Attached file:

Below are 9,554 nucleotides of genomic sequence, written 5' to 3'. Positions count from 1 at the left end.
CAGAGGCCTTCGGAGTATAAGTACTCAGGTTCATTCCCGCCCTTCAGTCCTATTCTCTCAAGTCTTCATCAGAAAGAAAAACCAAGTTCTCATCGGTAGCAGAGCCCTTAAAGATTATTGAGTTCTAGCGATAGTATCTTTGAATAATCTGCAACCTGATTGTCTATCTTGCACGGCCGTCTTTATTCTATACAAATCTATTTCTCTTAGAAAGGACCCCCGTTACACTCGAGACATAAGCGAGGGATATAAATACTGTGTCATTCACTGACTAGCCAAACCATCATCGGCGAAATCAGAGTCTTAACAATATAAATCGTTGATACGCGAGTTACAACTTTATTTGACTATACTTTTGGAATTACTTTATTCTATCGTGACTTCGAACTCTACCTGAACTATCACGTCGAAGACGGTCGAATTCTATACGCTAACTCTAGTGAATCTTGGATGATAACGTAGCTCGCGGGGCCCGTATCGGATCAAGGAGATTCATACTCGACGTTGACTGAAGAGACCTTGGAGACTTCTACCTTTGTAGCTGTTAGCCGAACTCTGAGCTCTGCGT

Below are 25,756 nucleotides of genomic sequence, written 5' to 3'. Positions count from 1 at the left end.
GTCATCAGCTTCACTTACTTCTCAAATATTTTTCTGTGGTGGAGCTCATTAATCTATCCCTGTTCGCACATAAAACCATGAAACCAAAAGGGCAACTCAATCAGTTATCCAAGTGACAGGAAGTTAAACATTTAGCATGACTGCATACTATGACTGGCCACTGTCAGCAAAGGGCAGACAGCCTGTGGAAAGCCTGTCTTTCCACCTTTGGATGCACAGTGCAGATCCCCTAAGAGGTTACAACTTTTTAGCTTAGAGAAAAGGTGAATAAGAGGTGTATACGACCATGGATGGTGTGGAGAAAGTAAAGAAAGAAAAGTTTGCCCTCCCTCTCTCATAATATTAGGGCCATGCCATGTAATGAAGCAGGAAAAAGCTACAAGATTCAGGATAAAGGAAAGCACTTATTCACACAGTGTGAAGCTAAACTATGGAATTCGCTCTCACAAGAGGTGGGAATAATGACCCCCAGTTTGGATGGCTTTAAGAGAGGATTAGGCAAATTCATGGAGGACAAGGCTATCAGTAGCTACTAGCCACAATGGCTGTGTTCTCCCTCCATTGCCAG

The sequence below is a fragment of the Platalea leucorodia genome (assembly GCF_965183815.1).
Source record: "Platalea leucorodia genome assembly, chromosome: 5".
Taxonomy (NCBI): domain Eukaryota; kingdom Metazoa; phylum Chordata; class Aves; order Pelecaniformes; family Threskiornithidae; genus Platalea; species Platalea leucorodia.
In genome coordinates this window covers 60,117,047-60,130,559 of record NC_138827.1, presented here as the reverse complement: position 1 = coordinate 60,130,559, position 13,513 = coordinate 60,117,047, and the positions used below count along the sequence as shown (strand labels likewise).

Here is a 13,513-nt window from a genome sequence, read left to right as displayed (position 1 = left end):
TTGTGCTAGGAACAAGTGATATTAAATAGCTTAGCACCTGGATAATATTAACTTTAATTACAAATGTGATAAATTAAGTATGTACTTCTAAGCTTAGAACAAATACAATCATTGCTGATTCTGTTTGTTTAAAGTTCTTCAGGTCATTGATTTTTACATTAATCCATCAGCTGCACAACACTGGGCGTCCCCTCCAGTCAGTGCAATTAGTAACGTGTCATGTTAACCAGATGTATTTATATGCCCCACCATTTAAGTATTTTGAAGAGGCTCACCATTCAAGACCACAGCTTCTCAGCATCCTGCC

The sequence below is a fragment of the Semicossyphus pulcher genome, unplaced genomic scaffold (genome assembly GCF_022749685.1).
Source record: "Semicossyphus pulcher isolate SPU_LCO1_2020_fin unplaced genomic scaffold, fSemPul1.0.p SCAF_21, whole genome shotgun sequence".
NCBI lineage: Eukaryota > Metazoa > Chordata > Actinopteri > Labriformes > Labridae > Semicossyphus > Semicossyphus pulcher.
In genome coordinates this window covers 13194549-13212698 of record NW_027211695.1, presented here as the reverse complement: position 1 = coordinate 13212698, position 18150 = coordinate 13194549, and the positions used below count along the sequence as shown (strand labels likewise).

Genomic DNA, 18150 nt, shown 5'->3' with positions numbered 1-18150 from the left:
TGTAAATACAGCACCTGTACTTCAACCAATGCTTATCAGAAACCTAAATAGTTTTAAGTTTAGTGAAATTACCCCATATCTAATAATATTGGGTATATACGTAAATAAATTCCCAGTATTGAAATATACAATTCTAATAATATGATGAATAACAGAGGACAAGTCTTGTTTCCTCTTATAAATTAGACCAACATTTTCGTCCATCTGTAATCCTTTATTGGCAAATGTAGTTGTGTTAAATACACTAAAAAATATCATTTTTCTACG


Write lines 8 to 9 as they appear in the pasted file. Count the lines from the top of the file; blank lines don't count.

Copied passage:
In genome coordinates this window covers 60,117,047-60,130,559 of record NC_138827.1, presented here as the reverse complement: position 1 = coordinate 60,130,559, position 13,513 = coordinate 60,117,047, and the positions used below count along the sequence as shown (strand labels likewise).

Here is a 13,513-nt window from a genome sequence, read left to right as displayed (position 1 = left end):